By YOAV GONEN Education Reporter
Last Updated: 8:58 AM, February 22, 2010
Posted: 3:33 AM, February 22, 2010
A Manhattan charter school is so plagued with discipline issues and a dearth of academic services that students have been fleeing or have been pushed out in record numbers, parents charge.
This school year alone, 91 of 410 students of those enrolled at Ross Global Academy have left, according to the Department of Education.
It continues an unprecedented trend in which the East Village elementary and middle school has shed more than 20 percent of its students -- and at least 42 percent of its teachers -- every year since it was founded in 2006.
Parents say the exodus is caused in part by the school's undisciplined and sometimes violent environment.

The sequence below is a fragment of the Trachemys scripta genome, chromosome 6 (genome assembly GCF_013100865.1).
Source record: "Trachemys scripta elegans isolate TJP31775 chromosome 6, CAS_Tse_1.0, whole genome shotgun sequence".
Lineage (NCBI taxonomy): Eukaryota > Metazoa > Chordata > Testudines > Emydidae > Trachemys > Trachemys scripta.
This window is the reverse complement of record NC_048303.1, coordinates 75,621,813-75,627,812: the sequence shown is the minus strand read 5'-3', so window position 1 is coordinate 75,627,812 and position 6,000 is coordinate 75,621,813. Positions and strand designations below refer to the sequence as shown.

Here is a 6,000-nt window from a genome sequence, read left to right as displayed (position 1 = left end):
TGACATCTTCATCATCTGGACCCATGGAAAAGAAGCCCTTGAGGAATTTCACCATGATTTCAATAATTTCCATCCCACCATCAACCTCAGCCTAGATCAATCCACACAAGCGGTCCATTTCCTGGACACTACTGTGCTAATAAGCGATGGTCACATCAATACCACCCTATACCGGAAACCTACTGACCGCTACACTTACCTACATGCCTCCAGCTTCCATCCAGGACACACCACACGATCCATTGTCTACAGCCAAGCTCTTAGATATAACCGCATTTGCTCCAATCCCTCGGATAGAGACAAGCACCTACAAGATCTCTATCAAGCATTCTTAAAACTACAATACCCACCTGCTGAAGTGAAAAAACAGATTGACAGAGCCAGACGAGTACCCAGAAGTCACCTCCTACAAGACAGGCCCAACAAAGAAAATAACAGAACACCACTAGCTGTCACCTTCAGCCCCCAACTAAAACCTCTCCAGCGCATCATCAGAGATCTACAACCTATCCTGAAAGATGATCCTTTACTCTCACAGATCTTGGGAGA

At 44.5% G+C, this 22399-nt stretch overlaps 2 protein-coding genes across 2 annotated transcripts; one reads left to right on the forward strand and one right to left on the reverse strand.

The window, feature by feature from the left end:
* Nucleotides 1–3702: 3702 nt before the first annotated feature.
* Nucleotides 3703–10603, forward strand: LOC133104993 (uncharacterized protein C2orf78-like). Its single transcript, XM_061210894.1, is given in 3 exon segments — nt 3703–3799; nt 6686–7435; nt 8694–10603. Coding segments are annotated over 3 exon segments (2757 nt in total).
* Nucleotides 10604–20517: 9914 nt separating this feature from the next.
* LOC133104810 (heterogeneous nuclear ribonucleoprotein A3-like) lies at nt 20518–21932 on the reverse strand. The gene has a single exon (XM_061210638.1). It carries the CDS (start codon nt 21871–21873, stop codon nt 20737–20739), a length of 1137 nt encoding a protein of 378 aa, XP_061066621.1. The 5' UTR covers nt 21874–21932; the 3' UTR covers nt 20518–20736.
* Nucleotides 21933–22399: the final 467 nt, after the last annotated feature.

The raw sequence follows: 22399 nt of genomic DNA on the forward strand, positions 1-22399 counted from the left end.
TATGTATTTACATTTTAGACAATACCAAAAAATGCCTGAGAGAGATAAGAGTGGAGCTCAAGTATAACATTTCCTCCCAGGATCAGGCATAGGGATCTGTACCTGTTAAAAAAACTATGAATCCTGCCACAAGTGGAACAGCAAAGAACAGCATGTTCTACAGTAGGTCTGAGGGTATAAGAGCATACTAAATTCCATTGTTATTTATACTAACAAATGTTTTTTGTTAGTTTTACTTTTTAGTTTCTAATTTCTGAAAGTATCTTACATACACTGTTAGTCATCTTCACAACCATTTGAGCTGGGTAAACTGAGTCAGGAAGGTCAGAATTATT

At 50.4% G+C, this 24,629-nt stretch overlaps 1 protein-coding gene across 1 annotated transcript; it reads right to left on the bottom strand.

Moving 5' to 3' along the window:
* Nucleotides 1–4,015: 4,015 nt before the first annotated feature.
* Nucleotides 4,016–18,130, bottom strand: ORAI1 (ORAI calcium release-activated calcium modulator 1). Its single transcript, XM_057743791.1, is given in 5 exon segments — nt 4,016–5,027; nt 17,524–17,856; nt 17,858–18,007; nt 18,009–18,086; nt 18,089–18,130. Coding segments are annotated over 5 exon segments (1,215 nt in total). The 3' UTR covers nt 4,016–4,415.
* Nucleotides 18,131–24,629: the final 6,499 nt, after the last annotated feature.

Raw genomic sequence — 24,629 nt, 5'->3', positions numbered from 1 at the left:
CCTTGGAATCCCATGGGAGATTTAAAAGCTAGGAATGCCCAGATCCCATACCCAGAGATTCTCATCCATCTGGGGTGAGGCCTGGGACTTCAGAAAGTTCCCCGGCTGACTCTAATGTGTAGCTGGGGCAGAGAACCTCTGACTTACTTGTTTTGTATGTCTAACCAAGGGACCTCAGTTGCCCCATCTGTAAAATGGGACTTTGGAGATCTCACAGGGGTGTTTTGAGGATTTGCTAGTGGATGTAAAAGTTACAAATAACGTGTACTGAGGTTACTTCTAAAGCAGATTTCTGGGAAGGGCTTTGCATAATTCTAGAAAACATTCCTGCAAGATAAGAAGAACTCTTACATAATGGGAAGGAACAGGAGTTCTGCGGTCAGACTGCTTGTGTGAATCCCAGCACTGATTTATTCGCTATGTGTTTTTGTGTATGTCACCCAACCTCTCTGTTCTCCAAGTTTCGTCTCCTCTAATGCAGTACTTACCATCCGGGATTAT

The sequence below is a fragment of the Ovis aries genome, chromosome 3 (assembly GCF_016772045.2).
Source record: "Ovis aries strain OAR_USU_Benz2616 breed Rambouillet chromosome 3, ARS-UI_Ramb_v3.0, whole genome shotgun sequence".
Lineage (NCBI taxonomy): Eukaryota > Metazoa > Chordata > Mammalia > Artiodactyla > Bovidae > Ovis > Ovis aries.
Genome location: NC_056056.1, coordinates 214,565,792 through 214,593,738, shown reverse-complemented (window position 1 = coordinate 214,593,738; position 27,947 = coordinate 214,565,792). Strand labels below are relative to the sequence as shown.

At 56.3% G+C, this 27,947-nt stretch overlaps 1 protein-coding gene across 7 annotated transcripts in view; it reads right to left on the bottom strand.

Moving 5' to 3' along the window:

Others charge that the administration encourages parents to withdraw their special-needs kids who can lower a school's performance and who cost more to educate.
"The bullying that my daughter experienced and the violence she experienced in that school were unbelievable,
Mariama Sanoh, a vice president at the New York Charter Parents Association who has three kids at the school, said administrators often try to "counsel out" kids who require special-education services -- including her youngest son.
"They're saying they don't have the resources to deal with kids with [a] disability," said Sanoh. "Instead of helping me, they're trying to push him out to a real public school that will give him what he needs."
In an e-mail to The Post, Principal Julie Johnson blamed the high attrition rate largely on the school's mobility. The academy has moved or been slated to move into four buildings in less than four years.
She called allegations that the school wasn't serving special-education students, who make up 15 percent of the school's population, "inaccurate.
"We are proud of our service to our special-education students," she wrote, adding that "the parents decide whether to move the students [out of the school] or not."